Greetings, Crawlspacers! There has come a day like three before where earth’s mightiest Spidey reviewers are united against a common threat! And on this day, they’ve become the Reviewers- to critique Slott comics that no critic alone could review!
It’s time to take a look at Dan Slott’s Clone Conspiracy #4!
The Clone Conspiracy #4
Writer: Dan Slott
Pencils: Jim Cheung
Inks: John Dell and Cory Smith
Colors: Justin Ponsor
Cover: Gabriele Dell’Otto
Editors: Nick Lowe and Devin Lewis
In the New U labs, Kaine is gagged and restrained as Doctor Octopus, Lizard, and several Miles Warrens tamper with him and She-Lectro. Lizard screws off just as another Miles enters the room. Ock examines the Web Warrior Communicator, remembering it just as the Miles from earlier brings in Anna Maria, with whom Otto tries to reconcile. We then cut to Peter in the passenger seat (A fitting allegory for his role in this book and his solo series) as he and Benackal drive to New U’s second site, the Transamerica Pyramid. We then shift over to CloneGwen as she joins up with Prowler and CloneGeorge and a shipment of cloned supervillains, prepping them to join the normal people in their area. (Um… isn’t that a type of
segregation you had them in? That’s not exactly ethical when you think about it.) Spider-Gwen spies on them, trying to raise Kaine with no such luck.
Meanwhile, Peter and Benackal enter the same area, Haven, a 1960’s paradise for those he’s resurrected. Peter mingles in the crowd for a bit before coming up to George and Gwen, who says she forgives him, a story that is covered in ASM #23. Back at the lab, Anna Maria and Otto argue for a bit about him coming back and her not wanting anything to do with him, when Ock notices that the shielding of the building that prevents her from communicating on the outside could be used to isolate the bad cells and fix the cellular degeneration. (It’s science. I’m not very good at it.
In Haven, Peter notes that Ben hasn’t brought back Uncle Ben because he’d tell him he was wrong for doing all of this. Ben responds by taking the next logical step: ordering all of the resurrected supervillains to kill him. (Clearly that’s the next logical step! Genius!) Prowler sort of switches sides again, citing that people trying to kill Spider-Man are clearly bad guys. Ben heads to the lab, where Anna Maria reveals that she has solved the degeneration problem, to which Ben decides to reward with her with a proto-clone. Anna Maria refuses, saying she’s already perfect, and Ock attacks, accidentally revealing Ben as the Jackal. In retaliation, Ock decides to off everybody in Haven using a certain frequency and turning them into Carrions. As Anna Maria tries to escape, she starts Carrioning too, and Kaine realizes they’re all contagious. And, for some reason, the Jackal thinks it’s a good idea to expand that to every New U patient, declaring they’re entering a “New U” era.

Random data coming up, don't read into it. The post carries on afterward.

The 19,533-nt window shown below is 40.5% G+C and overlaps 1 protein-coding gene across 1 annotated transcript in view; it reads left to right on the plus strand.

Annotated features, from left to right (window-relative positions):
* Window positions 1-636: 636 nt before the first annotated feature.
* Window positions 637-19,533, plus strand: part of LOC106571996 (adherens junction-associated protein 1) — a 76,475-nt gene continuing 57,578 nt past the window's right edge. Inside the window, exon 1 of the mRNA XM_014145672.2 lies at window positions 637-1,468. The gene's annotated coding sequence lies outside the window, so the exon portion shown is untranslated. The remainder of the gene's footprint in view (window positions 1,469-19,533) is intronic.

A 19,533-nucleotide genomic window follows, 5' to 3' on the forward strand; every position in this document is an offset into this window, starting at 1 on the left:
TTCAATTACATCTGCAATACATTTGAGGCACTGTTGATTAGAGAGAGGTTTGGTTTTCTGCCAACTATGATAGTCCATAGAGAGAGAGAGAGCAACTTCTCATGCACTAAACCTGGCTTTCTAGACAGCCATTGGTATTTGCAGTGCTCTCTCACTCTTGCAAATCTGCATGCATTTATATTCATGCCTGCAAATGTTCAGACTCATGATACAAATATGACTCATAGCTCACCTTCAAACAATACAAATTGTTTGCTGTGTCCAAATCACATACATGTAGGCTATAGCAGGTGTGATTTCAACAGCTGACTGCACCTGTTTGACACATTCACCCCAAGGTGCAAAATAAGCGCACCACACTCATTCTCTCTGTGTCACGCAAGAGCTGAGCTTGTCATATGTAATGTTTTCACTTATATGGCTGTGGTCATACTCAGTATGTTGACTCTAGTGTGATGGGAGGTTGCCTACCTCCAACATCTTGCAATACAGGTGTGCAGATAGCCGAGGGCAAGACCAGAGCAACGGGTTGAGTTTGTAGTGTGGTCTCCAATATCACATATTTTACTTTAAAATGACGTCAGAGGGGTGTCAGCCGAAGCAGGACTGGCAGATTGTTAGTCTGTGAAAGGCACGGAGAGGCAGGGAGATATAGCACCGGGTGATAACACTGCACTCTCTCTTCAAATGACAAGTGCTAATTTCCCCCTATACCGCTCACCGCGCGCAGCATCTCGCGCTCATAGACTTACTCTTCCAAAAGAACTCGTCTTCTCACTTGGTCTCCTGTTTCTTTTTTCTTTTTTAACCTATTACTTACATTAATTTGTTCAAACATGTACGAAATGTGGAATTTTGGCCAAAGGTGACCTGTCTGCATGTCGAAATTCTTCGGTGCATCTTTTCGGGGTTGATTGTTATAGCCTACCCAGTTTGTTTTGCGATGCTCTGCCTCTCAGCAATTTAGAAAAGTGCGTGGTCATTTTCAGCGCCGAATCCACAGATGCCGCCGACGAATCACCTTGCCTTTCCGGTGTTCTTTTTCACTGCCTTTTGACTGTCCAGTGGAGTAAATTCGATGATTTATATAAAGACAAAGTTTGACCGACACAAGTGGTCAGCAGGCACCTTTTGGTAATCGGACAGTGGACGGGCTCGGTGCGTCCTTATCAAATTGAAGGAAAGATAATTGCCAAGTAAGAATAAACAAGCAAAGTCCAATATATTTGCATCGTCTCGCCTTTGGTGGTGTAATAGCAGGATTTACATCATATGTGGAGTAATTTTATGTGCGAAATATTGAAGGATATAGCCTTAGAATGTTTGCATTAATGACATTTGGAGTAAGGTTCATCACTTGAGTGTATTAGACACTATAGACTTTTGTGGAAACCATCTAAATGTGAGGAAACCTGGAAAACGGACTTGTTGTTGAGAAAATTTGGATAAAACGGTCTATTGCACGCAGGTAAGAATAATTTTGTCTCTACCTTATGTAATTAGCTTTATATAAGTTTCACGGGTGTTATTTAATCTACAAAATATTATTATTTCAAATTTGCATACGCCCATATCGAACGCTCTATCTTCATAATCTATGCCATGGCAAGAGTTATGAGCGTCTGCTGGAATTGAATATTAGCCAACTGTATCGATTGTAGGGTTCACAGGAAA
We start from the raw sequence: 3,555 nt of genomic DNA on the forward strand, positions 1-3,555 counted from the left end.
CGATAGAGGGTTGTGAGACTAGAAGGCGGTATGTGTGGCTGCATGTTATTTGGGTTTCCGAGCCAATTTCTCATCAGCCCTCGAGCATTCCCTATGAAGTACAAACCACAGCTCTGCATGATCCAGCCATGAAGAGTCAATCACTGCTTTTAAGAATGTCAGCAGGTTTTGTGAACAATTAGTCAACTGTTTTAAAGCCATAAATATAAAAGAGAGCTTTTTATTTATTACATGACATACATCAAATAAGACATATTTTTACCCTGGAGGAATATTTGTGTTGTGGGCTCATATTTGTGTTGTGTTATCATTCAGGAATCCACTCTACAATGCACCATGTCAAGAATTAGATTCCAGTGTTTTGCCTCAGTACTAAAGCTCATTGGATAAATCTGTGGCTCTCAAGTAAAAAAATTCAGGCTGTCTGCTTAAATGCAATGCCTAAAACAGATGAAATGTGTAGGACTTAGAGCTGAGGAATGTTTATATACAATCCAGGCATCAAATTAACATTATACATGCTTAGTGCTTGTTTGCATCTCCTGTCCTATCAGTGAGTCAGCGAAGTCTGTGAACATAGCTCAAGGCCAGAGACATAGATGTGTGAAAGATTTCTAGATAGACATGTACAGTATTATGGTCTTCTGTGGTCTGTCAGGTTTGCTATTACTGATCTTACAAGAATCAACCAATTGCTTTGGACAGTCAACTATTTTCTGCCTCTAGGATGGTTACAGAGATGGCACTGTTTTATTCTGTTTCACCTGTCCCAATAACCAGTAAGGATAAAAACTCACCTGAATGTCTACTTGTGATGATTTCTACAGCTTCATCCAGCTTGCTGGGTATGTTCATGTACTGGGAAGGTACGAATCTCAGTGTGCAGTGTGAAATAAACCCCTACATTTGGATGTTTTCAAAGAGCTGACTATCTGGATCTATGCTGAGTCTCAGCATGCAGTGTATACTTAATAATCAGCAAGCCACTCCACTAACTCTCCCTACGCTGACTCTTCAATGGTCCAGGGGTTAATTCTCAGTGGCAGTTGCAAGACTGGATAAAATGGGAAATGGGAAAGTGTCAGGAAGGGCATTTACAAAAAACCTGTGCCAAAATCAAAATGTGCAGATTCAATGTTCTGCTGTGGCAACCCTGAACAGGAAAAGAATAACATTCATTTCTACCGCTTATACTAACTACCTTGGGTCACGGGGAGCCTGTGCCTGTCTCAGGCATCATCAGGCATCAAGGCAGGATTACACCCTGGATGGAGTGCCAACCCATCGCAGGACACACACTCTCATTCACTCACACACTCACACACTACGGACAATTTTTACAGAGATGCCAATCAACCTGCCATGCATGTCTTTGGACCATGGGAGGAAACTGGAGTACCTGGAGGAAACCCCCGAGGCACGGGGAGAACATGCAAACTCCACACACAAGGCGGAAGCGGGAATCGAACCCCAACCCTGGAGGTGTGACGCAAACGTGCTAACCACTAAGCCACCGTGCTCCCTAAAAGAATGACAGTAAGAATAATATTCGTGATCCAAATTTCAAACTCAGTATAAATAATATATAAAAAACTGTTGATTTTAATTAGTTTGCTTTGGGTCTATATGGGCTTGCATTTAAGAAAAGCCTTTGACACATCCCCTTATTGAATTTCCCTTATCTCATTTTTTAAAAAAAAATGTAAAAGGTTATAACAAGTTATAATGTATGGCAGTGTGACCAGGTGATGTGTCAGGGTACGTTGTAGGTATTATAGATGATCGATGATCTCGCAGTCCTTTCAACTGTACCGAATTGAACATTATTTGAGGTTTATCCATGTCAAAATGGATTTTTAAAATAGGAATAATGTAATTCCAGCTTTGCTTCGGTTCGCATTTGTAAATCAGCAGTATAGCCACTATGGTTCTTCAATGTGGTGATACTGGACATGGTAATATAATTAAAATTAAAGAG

(That last part made absolutely no sense.)
Wow, this was a hard one to look at.
This issue is so compressed and hard to read because so much is happening at once that it’s hard to keep track of all the things happening at once. Jim Cheung’s hectic art really doesn’t help things, and while it’s well-pencilled, that still doesn’t excuse how much is happening and how it is to keep track of everything.I suppose it’s not really his fault. While I wouldn’t refer to Dan Slott as the sole problem behind this mini event, he shares a large portion of the blame. The dialogue at times (“And just so you know, I’m very disappointed in you!”) feels really forced, and is really hard to take seriously. (“I already am perfect!”) Some twists come out of absolutely nowhere as far as I can tell, like Anna Maria having already solved the degeneration problem yet conveniently failing to tell anybody until the absolute last possible second. The only moment I really liked one was when Peter called Ben out on not resurrecting Uncle Ben because he was worried he’d be called out on it. The other, while I made fun of the dialogue, is the scene where Anna Maria rejects the perfect clone because she already does love herself. She continues to be one of Slott’s best-written characters and there is a
There is also, of course, the flustercuck that is the last few pages. So much happens in the last seven pages that it’s an absolute nightmare to keep up with. I actually had to re-read those pages just to make sure that I was reading it correctly, and it still hurt. Ben’s order to kill Peter is a huge hell turn that left me confused, and Spider-Gwen just leaping into the fray after only a few panels of screen time felt really weird to me.
Hopefully, Slott can pull it together in the last issue and the Omega issue, but given how rushed this was, it wouldn’t surprise me if the next one was an utter train wreck too.